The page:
Et, rouge du reflet de l'infernale flamme,
J'ai vu—j'en ai frémi jusques au fond de l'âme!—
Alighieri vivant dire un chant de l'Enfer.

Prose translation (literal):
O Rossi, I have seen thee, trailing thy black cloak, breaking the feeble/ weak heart of sad Ophelia, and tiger exasperated by love and madness, strangle thy sobs in the fatal handkerchief.
I have seen Lear and Macbeth, and wept to see thee kiss, supreme lover of old / immemorial Italy, in nuptial tomb Juliet pale. But thou wast more grand and more terrible, one evening.
For I have tasted the horror and the pleasure sublime
[plural, hence applies to both emotions], for the first time, to hear the triple rhymes sound in your golden voice their iron fanfare/ trumpet call;
And, red with reflection of the hellish flame, I have seen – (seeing it) I have trembled to the bottom of my soul – Alighieri live recite/ speak a chant/ song of Hell.

[Actually, “trois rimes”, triple rhymes, is not the same thing as Dante’s invention, the terza rima. A triple rhyme is one where the words have at least three syllables, the last two being unstressed as in tearfully, fearfully. Heredia should have used the Italian term to avoid confusion - it has been adopted into English, and French (where it is sometimes hyphenated) - but he wanted a rhyme for sublimes. I have used the word linkèd because it gives some idea of Dante’s rhyme scheme. The Italian plural, terze rime, would look like a rhyme but it would not sound like one!]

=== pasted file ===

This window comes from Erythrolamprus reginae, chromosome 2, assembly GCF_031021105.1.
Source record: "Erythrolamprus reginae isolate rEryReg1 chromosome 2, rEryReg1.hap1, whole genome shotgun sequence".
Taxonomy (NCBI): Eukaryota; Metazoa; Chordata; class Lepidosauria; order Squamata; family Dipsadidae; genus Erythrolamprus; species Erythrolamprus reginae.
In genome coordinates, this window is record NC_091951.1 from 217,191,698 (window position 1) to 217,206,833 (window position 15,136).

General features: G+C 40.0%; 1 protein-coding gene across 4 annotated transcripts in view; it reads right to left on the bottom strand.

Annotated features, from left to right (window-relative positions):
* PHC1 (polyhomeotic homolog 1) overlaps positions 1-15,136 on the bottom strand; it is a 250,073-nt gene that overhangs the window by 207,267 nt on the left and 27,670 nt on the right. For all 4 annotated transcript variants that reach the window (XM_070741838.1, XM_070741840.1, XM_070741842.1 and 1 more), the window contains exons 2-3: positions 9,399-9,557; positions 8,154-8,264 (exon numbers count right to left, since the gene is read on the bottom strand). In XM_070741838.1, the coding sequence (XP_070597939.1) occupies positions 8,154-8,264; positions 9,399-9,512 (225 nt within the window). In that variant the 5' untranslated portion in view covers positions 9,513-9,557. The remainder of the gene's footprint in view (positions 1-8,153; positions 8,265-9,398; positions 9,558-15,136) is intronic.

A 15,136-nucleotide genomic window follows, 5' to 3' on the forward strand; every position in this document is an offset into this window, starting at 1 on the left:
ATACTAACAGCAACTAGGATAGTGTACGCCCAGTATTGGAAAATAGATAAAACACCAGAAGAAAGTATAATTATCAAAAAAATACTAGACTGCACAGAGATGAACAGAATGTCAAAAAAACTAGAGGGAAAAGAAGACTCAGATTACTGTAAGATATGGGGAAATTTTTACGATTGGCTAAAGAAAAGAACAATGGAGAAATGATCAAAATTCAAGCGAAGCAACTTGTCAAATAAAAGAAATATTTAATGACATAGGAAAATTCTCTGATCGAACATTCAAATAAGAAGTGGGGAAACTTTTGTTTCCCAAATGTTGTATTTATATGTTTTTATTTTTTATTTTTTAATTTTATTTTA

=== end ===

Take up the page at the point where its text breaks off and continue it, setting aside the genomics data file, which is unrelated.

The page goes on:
To The Tragedian E. Rossi
(©2016 by Ruth Heredia)

I have seen you, Rossi, trailing your black cloak
As the gentle heart of sad Ophelia broke,